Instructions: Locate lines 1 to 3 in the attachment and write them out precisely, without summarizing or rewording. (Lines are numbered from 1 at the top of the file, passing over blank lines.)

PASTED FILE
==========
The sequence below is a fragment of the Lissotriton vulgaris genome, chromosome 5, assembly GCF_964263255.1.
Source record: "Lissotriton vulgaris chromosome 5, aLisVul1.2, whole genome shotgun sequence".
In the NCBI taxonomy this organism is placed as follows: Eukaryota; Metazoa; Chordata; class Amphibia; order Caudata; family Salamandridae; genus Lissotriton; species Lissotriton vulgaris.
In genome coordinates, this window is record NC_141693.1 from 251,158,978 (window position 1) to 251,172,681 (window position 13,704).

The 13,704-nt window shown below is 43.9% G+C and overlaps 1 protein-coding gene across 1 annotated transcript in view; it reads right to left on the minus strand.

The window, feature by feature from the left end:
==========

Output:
The sequence below is a fragment of the Lissotriton vulgaris genome, chromosome 5, assembly GCF_964263255.1.
Source record: "Lissotriton vulgaris chromosome 5, aLisVul1.2, whole genome shotgun sequence".
In the NCBI taxonomy this organism is placed as follows: Eukaryota; Metazoa; Chordata; class Amphibia; order Caudata; family Salamandridae; genus Lissotriton; species Lissotriton vulgaris.